February vacation week in Southern New Hampshire means skiing, day trips to Boston museums, and visits to grandma’s house. For many of the Monadnock region’s homeschoolers though, the public schools’ vacation week means it’s time for the theataaa! Once again, the Rindge Area Homeschoolers (in conjunction with the Rindge Rec Department and sponsored in part by The Armarium Press) contracted with Children’s Stage Adventures to hold a week-long theater program that culminates in a full-scale production of The Fisherman & His Wife.
The cast of home-schooled kids from early elementary through high school will sing, dance, and act their way through CSA’s original retelling of the Grimm’s fairy tale about a fisherman who catches an enchanted fish. Last year’s production of A Sword Called Excaliber (in which The Boy played Villager #3) was our first experience with Children’s Stage Adventures — and their operation is truly impressive.
Do you see beauty in a perfectly punctuated sentence? Feel joy at the sound of a grammatically correct phrase? We do! From proofreading other companies’ marketing materials to indexing other publishers’ manuscripts, our editorial team has been keeping busy in between The Armarium Press’s own book projects.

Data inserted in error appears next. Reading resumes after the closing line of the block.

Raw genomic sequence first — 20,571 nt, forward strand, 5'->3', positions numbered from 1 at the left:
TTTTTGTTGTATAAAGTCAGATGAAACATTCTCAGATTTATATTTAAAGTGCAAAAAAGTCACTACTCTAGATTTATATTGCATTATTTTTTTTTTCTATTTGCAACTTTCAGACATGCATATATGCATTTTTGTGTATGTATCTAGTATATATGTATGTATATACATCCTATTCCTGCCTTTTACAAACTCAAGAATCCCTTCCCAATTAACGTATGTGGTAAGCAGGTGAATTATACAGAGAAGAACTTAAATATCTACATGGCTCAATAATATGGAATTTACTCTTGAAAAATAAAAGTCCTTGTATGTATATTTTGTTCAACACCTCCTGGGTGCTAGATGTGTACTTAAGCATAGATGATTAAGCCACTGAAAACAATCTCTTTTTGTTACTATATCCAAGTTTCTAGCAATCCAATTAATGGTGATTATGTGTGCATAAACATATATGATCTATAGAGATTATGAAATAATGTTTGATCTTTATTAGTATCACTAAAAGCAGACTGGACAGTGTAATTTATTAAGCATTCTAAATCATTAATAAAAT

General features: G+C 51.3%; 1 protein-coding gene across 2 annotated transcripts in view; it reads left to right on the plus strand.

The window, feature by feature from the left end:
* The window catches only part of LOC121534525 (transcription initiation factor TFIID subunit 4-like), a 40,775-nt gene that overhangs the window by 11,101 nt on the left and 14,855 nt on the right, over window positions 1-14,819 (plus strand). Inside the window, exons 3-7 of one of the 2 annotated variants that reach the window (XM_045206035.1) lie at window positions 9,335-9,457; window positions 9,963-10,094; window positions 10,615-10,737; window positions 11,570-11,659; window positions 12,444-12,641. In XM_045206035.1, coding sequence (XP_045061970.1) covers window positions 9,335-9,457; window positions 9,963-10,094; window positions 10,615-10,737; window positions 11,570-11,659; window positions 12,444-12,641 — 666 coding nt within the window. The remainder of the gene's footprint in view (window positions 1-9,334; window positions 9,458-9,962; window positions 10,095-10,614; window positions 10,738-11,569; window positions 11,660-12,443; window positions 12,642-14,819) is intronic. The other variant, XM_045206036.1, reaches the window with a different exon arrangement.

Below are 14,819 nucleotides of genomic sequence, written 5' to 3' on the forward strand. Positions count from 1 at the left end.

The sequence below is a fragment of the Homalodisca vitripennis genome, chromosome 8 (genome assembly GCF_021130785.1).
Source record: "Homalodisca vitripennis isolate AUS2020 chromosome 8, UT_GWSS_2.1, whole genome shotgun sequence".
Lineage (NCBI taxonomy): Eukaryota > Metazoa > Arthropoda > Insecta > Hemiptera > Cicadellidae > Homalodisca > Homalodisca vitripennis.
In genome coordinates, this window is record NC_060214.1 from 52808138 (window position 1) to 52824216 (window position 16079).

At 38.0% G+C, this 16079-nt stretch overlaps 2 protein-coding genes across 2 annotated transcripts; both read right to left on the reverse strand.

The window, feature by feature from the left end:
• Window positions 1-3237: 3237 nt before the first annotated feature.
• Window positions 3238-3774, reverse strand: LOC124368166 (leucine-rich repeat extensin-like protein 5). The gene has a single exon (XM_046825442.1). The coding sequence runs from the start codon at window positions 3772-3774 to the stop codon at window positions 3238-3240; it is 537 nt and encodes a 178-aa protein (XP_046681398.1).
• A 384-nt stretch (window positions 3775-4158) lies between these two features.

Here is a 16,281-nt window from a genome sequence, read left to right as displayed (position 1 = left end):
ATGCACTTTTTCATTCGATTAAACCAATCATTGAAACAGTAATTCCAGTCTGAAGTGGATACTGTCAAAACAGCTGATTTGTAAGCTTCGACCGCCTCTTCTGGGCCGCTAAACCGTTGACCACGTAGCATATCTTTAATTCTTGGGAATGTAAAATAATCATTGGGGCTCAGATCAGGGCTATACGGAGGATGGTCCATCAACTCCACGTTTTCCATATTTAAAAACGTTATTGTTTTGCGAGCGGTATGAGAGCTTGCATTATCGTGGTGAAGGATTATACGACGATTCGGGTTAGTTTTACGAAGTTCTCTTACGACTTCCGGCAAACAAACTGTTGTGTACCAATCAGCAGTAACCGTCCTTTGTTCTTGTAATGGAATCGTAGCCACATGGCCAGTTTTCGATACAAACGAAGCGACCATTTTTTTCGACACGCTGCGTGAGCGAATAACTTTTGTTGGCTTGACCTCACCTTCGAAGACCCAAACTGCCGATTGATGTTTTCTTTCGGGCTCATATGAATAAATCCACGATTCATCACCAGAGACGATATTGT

So busy, in fact, that we have decided to bring all such outside projects under the direction of a single editorial project manager — and today, we are proud to announce the launch of our Armarium Editorial Services division. If you are a writer, publisher, or business owner who needs a little help “polishing your prose,” we invite you to visit the Armarium Editorial Services website to see how we can help.
“Conflict in the workplace can be a healthy and positive thing for your company,” Forbes contributor David Roth writes in a recent column. “It means you have a variety of personality types, each with their own way of approaching problems… and even differences in perception of what is a problem and what isn’t.”
Healthy and positive, perhaps. Do most entrepreneurs and owners of start-up companies know how to settle workplace conflicts effectively, though? Do some think it’s easier to just suck it up and let it pass? If you ignore it, will the tension simply fade away? Continue reading
Between the clown hounds (Brontë the yellow lab and her foster friend of mixed lineage) and the more senior fox terriers, including the famous Chaucer, we strike a daily balance between chaos and quiet around the headquarters of Canterbury Tails Books. When it comes to fun away from the office, Brontë in particular is up for a hike, a run, or swim anytime, anywhere, which makes her a great traveling companion for our more active adventures. Yet after many a day trip and cross-country trek with dogs in tow, I’ve come to the conclusion that senior dogs truly make the best road-trip companions! Continue reading
Chaucer will be launching his third Bark for Books! Campaign this Saturday at the May Fair in Rindge, New Hampshire. For every copy of Learning Is Cool… It’s the First Day of School! sold between now and 15 August 2013, The Armarium Press will donate one copy of the book to the young child of a deployed or wounded soldier.